Arianti is a Product Designer at Stemly. She studied Software Engineering at the University of Brawijaya, Indonesia. She’s been working primarily on Product Design and hand on a few Product Management tasks, and within a few short months, she’s been a curious product learner.
Can you tell us a little bit about your background? Where did you grow up?
I’ve spent my childhood in East Java, Indonesia. But half of my life, I’ve been living alone, pretty much my entire adulthood years. Since high school, I moved to Jakarta in 2013 and then went to Singapore in 2020. I learned to face my fears, but I still have more to learn. Life is an ever-changing situation, and there’s always something new to adapt to.
Ever since I was a kid, my father provided us (me and my younger brother) with a computer, and we loved it. It was a luxury back then to have one in your elementary school years. That’s where my brother and I learned about programming language (I had to keep reinstalling my Windows OS to the point that I had to face MS-DOS every month).
Then in 2007, I finally learned the real thing in college: Computer Engineering. It was not easy, not as fun as when I had the freedom to do what I want at home. The resources were limited; the internet in Indonesia was not as convenient as what we have right now in 2021. It also was a new major in that University, and I was in the first batch. No seniors, no guidance. We were just going with it. I think I learn a lot more at work than in my college years (hello there, Role-Based Access Control project).
When did you realize you wanted to do Product Design and how did you pick up your expertise?
I started working as a Front End Developer. That was what I knew from studying Computer Engineering. At that time, design was still full of those gradients from the skeuomorphism era that I couldn’t grasp. Then came the flat design era. Learning resources were not as readily available as they are now, so it was somehow easy to be always thirsty for more knowledge. After a while, I started a side job while working full-time as a Front End Developer, trying out Angle.co, and found a potential client. He tested my design skill and loved them, but he ran out of capital, so the project fell through. I put my work on Behance, and people started contacting me for UI/UX Design gigs. There were not many designers at that time, so it was relatively easy to shine (I utilized the internet for networking).
I learned a lot from articles, YouTube tutorials, and my own client case. I did a lot of design work to create a list of portfolios worth mentioning. I started digging into UX even more, did some training, and decided to dive even more into Product Design. I also have a mentor, far away in London, to guide me throughout my career. Yes, I’m taking my career that seriously!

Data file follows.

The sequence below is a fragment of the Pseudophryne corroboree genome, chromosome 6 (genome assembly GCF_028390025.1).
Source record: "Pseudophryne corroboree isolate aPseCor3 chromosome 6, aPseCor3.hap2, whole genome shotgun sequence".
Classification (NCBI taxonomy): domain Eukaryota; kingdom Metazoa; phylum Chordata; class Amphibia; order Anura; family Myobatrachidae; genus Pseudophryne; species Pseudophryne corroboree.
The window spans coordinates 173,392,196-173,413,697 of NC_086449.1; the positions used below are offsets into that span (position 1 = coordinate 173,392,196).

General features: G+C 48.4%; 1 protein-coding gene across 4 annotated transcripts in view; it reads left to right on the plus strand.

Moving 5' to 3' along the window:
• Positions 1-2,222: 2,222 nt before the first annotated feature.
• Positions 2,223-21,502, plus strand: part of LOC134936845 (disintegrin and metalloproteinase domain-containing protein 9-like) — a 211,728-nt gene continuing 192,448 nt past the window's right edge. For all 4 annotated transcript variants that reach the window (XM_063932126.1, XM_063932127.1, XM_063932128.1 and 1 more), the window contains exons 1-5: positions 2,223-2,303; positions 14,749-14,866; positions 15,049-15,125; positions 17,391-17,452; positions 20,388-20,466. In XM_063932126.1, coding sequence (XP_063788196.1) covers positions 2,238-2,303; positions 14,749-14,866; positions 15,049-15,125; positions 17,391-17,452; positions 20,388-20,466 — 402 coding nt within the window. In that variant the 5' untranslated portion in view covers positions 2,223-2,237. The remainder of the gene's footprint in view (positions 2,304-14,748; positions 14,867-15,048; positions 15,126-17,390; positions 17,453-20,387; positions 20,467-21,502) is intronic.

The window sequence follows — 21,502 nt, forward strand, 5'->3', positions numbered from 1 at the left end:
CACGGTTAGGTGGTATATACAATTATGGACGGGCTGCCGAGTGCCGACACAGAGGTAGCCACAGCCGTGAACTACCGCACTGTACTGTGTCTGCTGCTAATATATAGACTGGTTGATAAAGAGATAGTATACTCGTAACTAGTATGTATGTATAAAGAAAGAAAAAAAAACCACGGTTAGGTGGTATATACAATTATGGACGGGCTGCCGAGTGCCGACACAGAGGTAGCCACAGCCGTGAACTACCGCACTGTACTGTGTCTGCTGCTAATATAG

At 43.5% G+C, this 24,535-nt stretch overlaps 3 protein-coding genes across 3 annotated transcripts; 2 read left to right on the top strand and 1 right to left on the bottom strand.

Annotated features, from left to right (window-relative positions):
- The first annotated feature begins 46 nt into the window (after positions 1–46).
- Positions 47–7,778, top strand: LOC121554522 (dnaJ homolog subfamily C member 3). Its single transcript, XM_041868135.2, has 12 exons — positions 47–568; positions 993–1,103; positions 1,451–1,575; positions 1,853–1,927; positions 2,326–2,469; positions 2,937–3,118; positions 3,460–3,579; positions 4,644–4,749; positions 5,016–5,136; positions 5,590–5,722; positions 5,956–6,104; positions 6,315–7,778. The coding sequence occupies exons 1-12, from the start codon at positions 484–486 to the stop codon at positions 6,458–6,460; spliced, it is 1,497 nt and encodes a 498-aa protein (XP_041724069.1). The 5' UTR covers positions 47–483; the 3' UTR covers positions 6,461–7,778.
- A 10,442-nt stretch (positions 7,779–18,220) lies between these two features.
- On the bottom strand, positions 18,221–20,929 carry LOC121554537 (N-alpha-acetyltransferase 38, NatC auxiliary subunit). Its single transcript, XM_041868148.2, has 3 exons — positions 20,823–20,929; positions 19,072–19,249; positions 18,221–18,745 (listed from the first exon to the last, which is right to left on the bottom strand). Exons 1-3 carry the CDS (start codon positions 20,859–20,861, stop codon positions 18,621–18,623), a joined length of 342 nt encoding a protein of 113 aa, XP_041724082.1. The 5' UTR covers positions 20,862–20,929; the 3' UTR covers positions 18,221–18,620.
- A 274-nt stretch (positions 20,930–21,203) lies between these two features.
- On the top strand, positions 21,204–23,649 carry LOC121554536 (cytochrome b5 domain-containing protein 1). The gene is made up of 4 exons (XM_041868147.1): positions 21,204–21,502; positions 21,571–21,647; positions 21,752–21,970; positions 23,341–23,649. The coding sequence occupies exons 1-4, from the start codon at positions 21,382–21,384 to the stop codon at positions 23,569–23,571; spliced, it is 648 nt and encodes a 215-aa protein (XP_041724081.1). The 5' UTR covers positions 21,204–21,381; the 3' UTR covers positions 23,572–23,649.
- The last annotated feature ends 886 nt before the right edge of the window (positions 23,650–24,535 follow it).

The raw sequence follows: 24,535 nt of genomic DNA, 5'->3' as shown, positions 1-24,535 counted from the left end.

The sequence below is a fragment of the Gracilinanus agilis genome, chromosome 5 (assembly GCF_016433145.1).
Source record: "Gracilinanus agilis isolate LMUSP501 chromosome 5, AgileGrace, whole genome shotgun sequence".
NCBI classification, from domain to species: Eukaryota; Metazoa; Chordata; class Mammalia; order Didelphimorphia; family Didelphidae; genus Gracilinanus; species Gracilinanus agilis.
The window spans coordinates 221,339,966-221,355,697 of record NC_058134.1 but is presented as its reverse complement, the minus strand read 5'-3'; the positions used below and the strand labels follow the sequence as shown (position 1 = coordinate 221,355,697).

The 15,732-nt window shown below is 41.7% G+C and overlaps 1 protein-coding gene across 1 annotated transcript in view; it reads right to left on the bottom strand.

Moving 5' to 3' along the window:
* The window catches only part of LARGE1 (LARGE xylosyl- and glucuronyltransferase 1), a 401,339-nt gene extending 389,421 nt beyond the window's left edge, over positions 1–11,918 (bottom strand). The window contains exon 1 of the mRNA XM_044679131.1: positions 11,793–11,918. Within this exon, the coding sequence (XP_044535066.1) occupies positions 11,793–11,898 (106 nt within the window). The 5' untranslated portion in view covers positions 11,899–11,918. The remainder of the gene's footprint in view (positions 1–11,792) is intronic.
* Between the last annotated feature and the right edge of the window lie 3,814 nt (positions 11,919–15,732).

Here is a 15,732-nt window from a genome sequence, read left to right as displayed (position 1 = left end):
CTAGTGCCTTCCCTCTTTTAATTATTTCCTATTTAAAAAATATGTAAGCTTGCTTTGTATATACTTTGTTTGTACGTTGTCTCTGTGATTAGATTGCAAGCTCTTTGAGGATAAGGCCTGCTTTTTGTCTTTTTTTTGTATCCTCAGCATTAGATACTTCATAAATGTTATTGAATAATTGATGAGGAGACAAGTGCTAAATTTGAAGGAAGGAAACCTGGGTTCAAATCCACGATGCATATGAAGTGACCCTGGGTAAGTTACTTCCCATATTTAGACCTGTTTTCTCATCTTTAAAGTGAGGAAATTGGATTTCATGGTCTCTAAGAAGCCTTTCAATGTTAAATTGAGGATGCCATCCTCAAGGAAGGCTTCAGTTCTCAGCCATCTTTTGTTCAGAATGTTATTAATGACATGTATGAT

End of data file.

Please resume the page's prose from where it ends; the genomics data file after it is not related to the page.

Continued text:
What are your favorite parts about working at Stemly?
That it’s an early-stage startup where nothing is really set in stone in Product Design, except for the visual style, which I like already. I have the flexibility to work on stuff from scratch, putting my ideas out there. Being trusted and heard by our leaders as an employee is also something that I find valuable.
How have you been able to learn and grow at Stemly?
I work closely with different people from different departments to get feedback regarding the task I’m working on. I learn a lot about how they do work, I learn a bit about the market requirements, and I learn a lot about how our engineering team tries to provide a technological solution. It was an extensive journey, and we’re all work together to finally get on the same page. It requires a lot of learning, as well as brushing up my communication and storytelling skills.
What do you like to do in your spare time?
Playing VR games (boxing, Beat Saber), walk in the park, read some books, and making candles. Sometimes, cooking.
What are your future career ambitions?
I’m looking forward to being involved in making a positive impact, be it big or small. Small things matter too. I’m fascinated by how Artificial Intelligence has helped humans automate their tasks, and it’s very appealing to me. Ultimately, I always am interested in managing an AI product team, but I see that as a few years down the road after I’ve further honed my skills.
What technological problem do you think it worth solving and why, if you had unlimited resources?
Task inefficiency by using automation. It would save a lot of time and energy since automating tasks (with human supervising) can produce better results in less time. Humans still can do other things that robots/machines can’t do, of course. It just will save humans from repetitive tasks.
Everyone’s either a sweet or savory person, which one are you? And what’s your favourite cake/dish?
I can be both, although it should be rather bittersweet. I love a good Soto Ayam, ramen (well, Asian soups basically are just too delicious to miss), and I love crepes so much I could have it the whole weekend!
Beat SaberIndonesiaJakartaProductProduct DesignerProduct ManagementSoftware EngineeringSoto AyamUI/UX DesignUniversity of BrawijayaVR games